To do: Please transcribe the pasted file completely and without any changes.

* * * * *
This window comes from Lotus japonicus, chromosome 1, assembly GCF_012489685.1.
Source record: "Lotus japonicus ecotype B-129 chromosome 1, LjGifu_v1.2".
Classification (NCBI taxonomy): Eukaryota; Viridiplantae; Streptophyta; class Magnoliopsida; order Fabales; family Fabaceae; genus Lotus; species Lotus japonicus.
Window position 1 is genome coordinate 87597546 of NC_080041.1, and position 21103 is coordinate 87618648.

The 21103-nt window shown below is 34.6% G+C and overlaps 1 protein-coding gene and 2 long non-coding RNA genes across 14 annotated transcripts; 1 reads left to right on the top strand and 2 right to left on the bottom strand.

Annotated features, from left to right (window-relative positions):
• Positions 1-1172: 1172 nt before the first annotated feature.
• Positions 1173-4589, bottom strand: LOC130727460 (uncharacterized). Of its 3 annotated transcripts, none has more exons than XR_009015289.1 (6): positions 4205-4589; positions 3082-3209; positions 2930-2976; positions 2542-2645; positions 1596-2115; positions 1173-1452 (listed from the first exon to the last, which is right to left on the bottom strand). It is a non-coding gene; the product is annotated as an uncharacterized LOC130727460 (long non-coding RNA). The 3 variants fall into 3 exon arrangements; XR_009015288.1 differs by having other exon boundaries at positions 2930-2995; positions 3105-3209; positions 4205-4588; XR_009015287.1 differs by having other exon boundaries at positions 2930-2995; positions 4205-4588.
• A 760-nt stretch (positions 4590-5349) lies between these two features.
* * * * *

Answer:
This window comes from Lotus japonicus, chromosome 1, assembly GCF_012489685.1.
Source record: "Lotus japonicus ecotype B-129 chromosome 1, LjGifu_v1.2".
Classification (NCBI taxonomy): Eukaryota; Viridiplantae; Streptophyta; class Magnoliopsida; order Fabales; family Fabaceae; genus Lotus; species Lotus japonicus.
Window position 1 is genome coordinate 87597546 of NC_080041.1, and position 21103 is coordinate 87618648.

The 21103-nt window shown below is 34.6% G+C and overlaps 1 protein-coding gene and 2 long non-coding RNA genes across 14 annotated transcripts; 1 reads left to right on the top strand and 2 right to left on the bottom strand.

Annotated features, from left to right (window-relative positions):
• Positions 1-1172: 1172 nt before the first annotated feature.
• Positions 1173-4589, bottom strand: LOC130727460 (uncharacterized). Of its 3 annotated transcripts, none has more exons than XR_009015289.1 (6): positions 4205-4589; positions 3082-3209; positions 2930-2976; positions 2542-2645; positions 1596-2115; positions 1173-1452 (listed from the first exon to the last, which is right to left on the bottom strand). It is a non-coding gene; the product is annotated as an uncharacterized LOC130727460 (long non-coding RNA). The 3 variants fall into 3 exon arrangements; XR_009015288.1 differs by having other exon boundaries at positions 2930-2995; positions 3105-3209; positions 4205-4588; XR_009015287.1 differs by having other exon boundaries at positions 2930-2995; positions 4205-4588.
• A 760-nt stretch (positions 4590-5349) lies between these two features.